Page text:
Elimination or replacement of known sensitizing allergens can be a useful method to prevent ACD. Successful identification of a common allergen, chro-mate, and replacement with another nonsensitizing agent is well described in Denmark. In 1981, at manufacture, the chromate content of cement in Denmark was lowered to less than 2 parts per million of water-soluble chromate. This was accomplished by replacing chromate with ferrous sulfate at an added cost of approximately 1%. By this substitution, hand eczema decreased from 11.7 to 4.4% of workers . Chromate allergy also decreased from 10.5 to 2.6% of workers examined. Irritant dermatitis rates did not change . In a separate study, Avnstorp  compared the workers sensitized to chromate prior to the change in 1981 with younger workers who were employed after the decrease in cement chromate concentration. The older workers with chromate allergy appeared to show no improvement after 6 years, despite the reduction of chromate in the cement. Older workers also required more medical services and topical corticosteroids and took retirement at a younger age than non-chromate-sensitized workers. Workers with concomitant allergy to cobalt and rubber chemicals had a worse prognosis. The younger workers were able to continue working, and their employment status was not influenced by their skin problems . A change as seemingly simple as the substitution of one nonallergenic metal for an allergenic metal was enough to decrease the rate of ACD by 7.9% over the course of 6 years! The benefit of this change has recently been confirmed by Bock et al. , who examined the rates of ACD in the construction industry, finding potassium dichromate (chromium VI) to be the most prevalent allergen in cement workers in Germany, where the chromium VI content of the cement has not been decreased. The rate of sensitization was unchanged during the 1990s using the cement products with a higher chromium VI content .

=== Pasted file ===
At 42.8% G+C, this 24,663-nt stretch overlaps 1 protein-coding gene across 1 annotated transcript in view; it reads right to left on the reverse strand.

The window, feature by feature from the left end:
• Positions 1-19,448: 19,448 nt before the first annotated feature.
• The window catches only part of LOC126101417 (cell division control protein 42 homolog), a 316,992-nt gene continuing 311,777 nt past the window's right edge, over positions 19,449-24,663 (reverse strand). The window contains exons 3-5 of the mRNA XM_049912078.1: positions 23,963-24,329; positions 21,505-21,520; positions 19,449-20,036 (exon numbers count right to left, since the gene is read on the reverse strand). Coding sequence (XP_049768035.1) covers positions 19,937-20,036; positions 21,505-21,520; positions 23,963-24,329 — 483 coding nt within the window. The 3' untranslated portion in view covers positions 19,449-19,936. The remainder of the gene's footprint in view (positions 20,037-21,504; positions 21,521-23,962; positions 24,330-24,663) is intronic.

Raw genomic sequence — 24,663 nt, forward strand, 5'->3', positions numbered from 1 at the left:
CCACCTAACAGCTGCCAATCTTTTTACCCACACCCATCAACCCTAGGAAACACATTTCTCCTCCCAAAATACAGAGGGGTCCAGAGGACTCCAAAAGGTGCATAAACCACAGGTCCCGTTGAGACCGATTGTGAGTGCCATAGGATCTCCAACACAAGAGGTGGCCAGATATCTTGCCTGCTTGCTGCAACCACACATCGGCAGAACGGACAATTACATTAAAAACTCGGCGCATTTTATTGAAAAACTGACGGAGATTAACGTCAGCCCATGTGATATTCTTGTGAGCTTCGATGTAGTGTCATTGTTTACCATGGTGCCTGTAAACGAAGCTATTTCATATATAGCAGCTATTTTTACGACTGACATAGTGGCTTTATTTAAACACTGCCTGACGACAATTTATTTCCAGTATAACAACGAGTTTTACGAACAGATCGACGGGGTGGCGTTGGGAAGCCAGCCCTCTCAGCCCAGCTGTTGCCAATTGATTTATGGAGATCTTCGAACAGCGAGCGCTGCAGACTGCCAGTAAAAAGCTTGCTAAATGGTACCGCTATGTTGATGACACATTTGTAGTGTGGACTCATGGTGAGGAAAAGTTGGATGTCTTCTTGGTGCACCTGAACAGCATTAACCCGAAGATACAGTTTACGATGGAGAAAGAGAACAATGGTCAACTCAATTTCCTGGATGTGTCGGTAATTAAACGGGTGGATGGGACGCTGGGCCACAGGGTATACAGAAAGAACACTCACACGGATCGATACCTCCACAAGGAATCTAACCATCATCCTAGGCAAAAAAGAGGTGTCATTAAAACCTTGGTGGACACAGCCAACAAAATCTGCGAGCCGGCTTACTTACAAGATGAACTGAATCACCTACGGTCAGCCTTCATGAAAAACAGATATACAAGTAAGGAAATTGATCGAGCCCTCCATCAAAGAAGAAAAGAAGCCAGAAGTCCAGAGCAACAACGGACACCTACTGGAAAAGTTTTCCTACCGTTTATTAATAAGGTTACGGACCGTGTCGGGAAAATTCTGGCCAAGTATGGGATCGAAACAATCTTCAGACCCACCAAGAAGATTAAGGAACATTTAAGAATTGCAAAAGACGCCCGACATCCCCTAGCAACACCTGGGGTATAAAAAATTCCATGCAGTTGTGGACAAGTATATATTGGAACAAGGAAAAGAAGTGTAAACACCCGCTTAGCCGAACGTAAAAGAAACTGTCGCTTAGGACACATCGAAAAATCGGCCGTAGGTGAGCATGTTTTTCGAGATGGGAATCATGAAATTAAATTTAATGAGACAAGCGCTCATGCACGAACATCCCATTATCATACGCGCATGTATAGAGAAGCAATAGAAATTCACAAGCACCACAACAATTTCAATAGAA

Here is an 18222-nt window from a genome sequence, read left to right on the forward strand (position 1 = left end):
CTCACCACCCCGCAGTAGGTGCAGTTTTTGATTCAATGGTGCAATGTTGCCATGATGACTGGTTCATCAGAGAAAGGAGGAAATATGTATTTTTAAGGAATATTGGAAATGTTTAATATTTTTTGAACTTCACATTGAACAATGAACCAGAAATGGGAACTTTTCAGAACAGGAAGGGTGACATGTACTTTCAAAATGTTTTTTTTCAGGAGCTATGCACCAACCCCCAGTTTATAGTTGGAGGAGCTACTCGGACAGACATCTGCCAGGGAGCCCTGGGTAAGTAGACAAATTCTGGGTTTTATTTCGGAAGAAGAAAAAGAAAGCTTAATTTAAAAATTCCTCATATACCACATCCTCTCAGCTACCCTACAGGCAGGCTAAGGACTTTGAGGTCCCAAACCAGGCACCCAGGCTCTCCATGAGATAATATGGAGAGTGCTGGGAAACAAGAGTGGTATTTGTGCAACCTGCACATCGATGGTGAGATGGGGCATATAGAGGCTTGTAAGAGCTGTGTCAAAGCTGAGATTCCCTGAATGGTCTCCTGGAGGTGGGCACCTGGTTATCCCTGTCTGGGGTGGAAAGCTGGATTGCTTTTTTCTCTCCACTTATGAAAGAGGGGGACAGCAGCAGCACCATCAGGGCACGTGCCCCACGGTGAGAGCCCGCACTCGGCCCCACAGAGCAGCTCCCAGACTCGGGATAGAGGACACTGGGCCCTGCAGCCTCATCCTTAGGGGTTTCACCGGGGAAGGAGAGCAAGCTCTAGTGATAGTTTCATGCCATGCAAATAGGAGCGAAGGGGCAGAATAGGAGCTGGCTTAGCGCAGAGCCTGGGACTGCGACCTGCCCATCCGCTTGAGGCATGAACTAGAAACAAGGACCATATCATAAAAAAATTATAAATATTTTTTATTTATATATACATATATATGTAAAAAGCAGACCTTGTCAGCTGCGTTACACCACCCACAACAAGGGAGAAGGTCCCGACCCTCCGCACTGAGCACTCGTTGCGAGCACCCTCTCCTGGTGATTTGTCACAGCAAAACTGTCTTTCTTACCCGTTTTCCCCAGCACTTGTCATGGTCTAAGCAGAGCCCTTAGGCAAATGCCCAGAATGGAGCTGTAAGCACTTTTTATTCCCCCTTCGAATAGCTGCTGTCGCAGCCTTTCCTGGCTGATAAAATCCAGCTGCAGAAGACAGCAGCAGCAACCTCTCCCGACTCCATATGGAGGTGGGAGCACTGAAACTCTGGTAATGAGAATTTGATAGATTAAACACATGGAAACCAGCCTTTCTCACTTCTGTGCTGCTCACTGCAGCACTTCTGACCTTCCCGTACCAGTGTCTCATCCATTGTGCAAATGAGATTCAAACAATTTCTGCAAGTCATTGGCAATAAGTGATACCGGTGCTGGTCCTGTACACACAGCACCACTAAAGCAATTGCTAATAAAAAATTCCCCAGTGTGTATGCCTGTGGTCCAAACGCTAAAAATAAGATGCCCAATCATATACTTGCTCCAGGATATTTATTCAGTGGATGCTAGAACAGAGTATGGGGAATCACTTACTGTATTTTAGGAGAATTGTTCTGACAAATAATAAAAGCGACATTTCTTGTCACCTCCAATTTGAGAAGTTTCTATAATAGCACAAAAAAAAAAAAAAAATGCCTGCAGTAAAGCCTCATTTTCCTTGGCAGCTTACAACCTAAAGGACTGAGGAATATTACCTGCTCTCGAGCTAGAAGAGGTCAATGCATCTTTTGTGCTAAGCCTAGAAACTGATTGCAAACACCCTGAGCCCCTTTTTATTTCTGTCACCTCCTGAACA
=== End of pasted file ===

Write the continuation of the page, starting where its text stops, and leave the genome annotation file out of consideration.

This example of elimination of a known allergen illustrates the concept of primary prevention with excellent results for workers. Decreasing the rate of sensitization makes for better outcomes for workers and potentially reduces costs associated with worker compensation insurance and healthcare expenses for affected workers.
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